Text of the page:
Obamacare, even with massive Democratic supermajorities in Congress, would never have passed if Americans thought that they would be forced to give up their current plans.
The reason is simple. To begin with, Americans were overwhelmingly happy with the quality of their health care.
Obamacare came about because people were willing to make slight changes to the health-care system because of concerns over the uninsured. Only 44 percent of the respondents were satisfied with the “overall quality of the American health care system,” but this was out of concern for what they thought was happening to others, not their own health care.
Obama might be able to weather many controversies — from IRS-gate to the NSA’s spying on Americans to the disastrous operation of the Obamacare website — by claiming he knew nothing about what was going on. But his promise that people would be able to keep their insurance policies and doctors is hitting people on a much more personal level.
The administration is desperately trying to counter by arguing: 1) you might be losing your insurance policy that you liked so much, but you will actually be getting a better (if more expensive) one and 2) the cancellation of existing policies is really the fault of those irresponsible insurance companies.
The president and his defenders don’t want to recognize that those two arguments contradict each other. “Better” policies cost more, and insurance companies have to raise premiums to provide the upgrade. The many new mandates in these “better” policies explicitly ban the old policies, so insurance companies have no other option than to cancel the existing policies.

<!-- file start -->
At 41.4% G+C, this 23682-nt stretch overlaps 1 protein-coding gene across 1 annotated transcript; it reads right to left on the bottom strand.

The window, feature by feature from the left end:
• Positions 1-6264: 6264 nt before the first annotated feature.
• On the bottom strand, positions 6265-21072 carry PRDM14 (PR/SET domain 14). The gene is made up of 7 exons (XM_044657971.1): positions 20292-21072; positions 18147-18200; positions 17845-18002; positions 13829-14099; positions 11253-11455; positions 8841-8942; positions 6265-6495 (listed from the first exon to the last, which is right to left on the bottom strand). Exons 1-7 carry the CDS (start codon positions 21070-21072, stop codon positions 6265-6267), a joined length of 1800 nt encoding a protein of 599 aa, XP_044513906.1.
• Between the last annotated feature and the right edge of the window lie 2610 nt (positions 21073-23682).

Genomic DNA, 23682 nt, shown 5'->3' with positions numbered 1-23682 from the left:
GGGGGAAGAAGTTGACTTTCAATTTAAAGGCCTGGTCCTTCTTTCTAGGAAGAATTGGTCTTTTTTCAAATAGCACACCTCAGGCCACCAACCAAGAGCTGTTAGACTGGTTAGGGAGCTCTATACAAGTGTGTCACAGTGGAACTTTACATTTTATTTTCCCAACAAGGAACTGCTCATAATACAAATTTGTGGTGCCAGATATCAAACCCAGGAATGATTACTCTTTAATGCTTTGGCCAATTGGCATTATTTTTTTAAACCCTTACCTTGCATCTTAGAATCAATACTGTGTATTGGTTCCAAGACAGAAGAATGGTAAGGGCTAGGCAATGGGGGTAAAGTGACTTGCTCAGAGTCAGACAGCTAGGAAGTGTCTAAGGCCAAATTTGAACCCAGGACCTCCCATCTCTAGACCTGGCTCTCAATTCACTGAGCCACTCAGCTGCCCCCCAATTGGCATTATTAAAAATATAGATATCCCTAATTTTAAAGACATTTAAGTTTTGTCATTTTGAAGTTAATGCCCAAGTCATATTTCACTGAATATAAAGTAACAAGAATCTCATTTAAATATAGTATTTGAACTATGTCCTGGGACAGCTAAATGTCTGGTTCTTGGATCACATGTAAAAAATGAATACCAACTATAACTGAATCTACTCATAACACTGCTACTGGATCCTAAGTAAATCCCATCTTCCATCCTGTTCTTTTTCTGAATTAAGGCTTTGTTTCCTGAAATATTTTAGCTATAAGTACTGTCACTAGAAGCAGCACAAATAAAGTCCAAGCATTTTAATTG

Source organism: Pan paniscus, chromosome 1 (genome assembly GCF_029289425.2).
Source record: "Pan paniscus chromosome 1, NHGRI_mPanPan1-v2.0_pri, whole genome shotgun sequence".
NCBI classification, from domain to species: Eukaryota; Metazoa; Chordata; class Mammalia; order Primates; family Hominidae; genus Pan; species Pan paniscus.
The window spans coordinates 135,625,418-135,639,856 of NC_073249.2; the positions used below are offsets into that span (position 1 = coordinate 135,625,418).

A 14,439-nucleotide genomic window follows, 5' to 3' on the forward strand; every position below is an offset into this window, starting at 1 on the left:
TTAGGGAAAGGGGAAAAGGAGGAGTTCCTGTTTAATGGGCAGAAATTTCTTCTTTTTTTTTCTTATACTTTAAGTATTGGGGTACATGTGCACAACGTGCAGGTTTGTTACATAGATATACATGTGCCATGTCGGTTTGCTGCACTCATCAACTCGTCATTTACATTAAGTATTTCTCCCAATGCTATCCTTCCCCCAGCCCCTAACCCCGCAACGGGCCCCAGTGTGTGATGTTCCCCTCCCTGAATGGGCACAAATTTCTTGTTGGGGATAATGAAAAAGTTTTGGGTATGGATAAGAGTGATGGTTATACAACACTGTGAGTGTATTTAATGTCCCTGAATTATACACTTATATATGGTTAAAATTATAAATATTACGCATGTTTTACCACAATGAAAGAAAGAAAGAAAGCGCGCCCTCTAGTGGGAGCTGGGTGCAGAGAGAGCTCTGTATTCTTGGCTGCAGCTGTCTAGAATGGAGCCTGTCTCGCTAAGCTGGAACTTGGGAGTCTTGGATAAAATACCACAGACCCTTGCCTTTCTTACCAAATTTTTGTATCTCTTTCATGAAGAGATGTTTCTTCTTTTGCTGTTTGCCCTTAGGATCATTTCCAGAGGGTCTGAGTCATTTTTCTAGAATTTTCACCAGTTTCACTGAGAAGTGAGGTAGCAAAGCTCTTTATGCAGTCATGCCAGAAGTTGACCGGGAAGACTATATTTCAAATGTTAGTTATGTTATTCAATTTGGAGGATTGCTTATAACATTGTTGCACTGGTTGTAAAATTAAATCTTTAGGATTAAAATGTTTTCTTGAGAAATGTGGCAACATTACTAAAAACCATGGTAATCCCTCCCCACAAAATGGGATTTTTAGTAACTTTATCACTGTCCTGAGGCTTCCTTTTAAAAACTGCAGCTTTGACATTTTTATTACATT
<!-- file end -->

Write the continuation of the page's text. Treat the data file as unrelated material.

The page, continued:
But there is a more fundamental problem: If consumers really believed that the policy Obama wants them to have was really the best policy, they could have bought it well before the mandates were imposed. The additional coverage cost something, and when people could make the choice themselves, they decided that these benefits weren’t worth it.
Of course, we could require everyone buy Porsches to drive. For almost everyone a Porsche would clearly be a “better” car. But would requiring people to buy Porsches make people better off? Of course not. Not even close.
Take one of the benefits that Obama is not even allowing to go into effect on time: Obamacare limits out-of-pocket health-care costs in insurance policies. But low co-pays make insurance costlier for two reasons: You don’t pay as great a share of your treatment costs so you’ll opt for cheaper treatments, and larger co-pays make people avoid bothering doctors with trivial concerns for just-in-case visits.
Obama might well believe that higher upfront insurance premiums and lower co-pays and lower total out of pocket costs is a wonderful benefit of Obamacare, but everyone who chose a policy apparently felt that was not the case.
Interestingly, since Obama has by fiat delayed this one “benefit” by one year, we can look forward to even higher health-insurance premiums next year.
In Boston on Wednesday, President Obama went on the attack against insurance companies for the cancelled policies. He talked about “bad-apple insurers” who used to issue “substandard plans before the Affordable Care Act,” and lamented that the insurance companies “had free rein every single year to limit the care that you received.” But if the insured were really that abused, why were about 90 percent of Americans happy with their own health care?
Obama told Americans that they could get all sorts of increased health-insurance benefits, for less. Today, with many millions of Americans losing their health insurance and new policies becoming much more expensive, Americans are learning firsthand a basic economic lessons: “There is no such thing as a free lunch.”
— John R. Lott Jr. is the author of the book Dumbing Down the Courts: How Politics Keeps the Smartest Judges off the Bench. He is president of the Crime Prevention Research Center.